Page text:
The last changes to Apple's Cinema Display line came on June 28th, 2004 when the company introduced the 30-inch HD model alongside Mac OS X 10.4 Tiger. The display was then priced at $3299.
«1345

Comments

  • Reply 1 of 94
    deepdeep Posts: 13member
    What about built-in iSight? Better yet, how about that pixel camera patent filing back in 2006? I wish my iPhone had that.
  • Reply 2 of 94
    irelandireland Posts: 17,568member
    Yeah cause Apple waiting so they can make the displays "so cheap"
  • Reply 3 of 94
    haggarhaggar Posts: 1,568member
    All Cinema Displays will go glossy!
  • Reply 4 of 94
    Traditionally, Apple's displays have matched their desktop systems, and tend to lag behind a bit. I remember when the G5 came out in 2003, and the demo systems were hooked up to candy style "G4 era" displays.



    So if the past is anything to go by:
    1. New Mac Pro (and possibly Mac mini) case designs debut with next round of processors

    2. New Cinema Displays unveiled, matching said designs

    That still is a big if though.



    Come on: make autumn 2008 be the big season for new industrial designs across the board. Mr. Ive surely can't stand how long his last round of creations have been out now. Same age as TIGER!? We get it already, Intel Macs are still Macs. etc. End rant.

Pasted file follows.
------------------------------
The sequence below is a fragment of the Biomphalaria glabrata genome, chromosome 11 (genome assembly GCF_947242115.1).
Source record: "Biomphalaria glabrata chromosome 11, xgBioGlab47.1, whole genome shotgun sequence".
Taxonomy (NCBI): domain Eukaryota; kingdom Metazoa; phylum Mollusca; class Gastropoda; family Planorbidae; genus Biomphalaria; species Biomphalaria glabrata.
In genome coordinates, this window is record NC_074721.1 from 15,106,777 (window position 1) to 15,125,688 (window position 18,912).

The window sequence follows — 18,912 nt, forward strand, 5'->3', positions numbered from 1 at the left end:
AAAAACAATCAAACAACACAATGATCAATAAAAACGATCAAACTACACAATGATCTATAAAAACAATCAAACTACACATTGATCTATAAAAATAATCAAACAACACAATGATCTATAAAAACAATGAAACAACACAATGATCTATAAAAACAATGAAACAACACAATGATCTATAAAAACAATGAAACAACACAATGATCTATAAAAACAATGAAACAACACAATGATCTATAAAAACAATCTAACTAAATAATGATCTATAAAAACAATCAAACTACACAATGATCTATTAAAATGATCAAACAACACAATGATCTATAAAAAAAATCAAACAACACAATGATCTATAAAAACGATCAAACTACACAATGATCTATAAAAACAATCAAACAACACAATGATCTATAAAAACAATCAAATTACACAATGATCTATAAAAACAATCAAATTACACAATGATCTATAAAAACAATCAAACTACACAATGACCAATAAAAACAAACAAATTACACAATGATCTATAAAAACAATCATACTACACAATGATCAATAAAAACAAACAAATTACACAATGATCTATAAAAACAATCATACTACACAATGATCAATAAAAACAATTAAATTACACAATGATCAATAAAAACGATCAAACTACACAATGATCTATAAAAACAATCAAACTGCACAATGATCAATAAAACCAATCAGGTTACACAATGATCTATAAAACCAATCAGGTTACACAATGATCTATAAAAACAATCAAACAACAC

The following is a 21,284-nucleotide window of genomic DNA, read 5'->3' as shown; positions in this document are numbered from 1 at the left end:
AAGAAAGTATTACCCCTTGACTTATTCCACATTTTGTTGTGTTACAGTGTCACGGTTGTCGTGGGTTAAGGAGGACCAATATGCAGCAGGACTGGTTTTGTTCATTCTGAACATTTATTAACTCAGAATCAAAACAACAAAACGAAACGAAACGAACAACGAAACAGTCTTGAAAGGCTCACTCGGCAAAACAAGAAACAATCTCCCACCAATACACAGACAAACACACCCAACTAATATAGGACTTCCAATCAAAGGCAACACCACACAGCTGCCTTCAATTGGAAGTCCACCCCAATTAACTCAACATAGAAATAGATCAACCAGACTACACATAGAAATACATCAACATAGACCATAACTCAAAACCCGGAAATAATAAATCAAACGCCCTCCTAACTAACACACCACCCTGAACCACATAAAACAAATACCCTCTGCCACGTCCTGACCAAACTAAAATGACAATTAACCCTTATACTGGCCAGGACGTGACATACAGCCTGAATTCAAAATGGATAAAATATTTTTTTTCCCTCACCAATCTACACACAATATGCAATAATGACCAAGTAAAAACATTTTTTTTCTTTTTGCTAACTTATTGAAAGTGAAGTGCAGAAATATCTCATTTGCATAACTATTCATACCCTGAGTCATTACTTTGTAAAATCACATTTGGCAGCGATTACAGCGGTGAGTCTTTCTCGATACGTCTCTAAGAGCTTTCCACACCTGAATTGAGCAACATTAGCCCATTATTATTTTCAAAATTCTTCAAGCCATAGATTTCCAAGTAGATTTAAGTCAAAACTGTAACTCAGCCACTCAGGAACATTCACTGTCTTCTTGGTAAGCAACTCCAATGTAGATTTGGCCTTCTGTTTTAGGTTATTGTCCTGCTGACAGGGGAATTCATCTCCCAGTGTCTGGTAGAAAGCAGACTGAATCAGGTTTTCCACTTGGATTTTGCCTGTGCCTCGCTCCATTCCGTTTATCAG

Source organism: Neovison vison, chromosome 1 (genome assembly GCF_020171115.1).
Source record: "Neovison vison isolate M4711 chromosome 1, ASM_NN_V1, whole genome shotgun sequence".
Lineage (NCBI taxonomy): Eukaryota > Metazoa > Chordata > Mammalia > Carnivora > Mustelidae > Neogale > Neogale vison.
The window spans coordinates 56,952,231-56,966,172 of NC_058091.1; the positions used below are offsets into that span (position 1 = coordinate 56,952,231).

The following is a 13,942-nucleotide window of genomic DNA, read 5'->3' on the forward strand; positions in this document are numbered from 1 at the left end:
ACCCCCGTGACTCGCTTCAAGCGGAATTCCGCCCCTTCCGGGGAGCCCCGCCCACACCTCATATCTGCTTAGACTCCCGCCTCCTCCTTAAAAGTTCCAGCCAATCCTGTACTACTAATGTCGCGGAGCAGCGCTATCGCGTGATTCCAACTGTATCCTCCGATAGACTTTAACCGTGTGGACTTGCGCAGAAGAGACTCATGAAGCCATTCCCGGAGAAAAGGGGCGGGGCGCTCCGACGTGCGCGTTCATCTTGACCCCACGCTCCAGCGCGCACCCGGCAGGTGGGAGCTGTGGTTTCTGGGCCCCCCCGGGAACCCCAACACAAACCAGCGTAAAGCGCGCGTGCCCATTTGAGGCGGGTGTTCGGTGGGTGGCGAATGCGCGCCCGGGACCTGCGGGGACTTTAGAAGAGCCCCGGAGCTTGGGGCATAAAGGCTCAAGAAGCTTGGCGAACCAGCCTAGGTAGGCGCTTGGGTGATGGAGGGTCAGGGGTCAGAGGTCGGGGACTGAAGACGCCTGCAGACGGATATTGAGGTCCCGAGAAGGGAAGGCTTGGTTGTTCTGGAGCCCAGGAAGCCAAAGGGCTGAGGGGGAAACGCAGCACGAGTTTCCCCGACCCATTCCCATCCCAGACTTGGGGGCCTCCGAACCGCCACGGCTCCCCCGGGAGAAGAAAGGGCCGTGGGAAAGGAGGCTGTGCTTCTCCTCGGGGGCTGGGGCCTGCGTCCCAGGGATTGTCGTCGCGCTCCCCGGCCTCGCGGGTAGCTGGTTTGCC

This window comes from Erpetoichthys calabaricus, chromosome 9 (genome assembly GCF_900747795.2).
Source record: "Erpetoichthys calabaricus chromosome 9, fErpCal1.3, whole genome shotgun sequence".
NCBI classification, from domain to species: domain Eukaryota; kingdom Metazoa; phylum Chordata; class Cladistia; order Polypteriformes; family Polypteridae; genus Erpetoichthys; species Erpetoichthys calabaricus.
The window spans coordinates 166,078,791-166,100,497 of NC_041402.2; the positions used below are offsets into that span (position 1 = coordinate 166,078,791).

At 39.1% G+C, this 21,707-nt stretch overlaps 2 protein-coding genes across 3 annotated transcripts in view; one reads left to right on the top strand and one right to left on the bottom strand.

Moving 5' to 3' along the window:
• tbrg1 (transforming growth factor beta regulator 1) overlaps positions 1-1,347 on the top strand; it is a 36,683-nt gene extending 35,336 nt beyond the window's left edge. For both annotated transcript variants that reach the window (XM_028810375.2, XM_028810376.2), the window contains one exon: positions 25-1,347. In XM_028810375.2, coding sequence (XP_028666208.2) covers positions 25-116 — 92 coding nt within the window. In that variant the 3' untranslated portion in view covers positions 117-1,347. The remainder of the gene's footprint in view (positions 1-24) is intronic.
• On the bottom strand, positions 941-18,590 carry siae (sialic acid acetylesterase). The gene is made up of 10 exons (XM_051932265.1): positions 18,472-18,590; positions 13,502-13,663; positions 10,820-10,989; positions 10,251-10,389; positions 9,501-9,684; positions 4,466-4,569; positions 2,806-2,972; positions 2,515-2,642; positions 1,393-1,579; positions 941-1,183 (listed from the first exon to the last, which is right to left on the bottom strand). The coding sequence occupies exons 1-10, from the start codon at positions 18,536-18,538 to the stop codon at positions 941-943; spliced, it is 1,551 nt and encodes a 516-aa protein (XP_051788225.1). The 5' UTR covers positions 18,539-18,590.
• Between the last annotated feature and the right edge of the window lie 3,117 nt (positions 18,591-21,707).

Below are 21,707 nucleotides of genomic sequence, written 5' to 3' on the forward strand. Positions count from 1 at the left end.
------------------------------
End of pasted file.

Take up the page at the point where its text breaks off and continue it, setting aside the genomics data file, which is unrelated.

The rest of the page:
• Reply 5 of 94
    virgil-tb2virgil-tb2 Posts: 1,416member
    Personally, if they are going to update at all I hope they do something interesting and make a more "next-gen" product. A built in iSight and/or backlight changes are all no brainers. Even the glossy/matte argument is not really anything worth getting excited about.



    What would be truly exciting is if they did something with the inputs, like HDMI ports or component or composite, or all three. A monitor is not just a monitor anymore. There should be no reason why I can't easily hook up my iPod to my ACD, or my video camera, or my Apple TV (if I had one of those). In short there is no reason why a "monitor" is really so different from the TV in the living room. Heck why not include a tuner or even an optical drive. All of these options would add only pennies to the price relative to the huge cost of the screen itself.



    I am happy with the ACD I have now, but the reason people buy them is that they last for years and years and years. It would be nice, and it would make a lot of sense to try to "future-proof" them to some extent given that they will be around ten years from now.
  • Reply 6 of 94
    If I remember correctly, the original 30" display was closer to 4000, then 3299.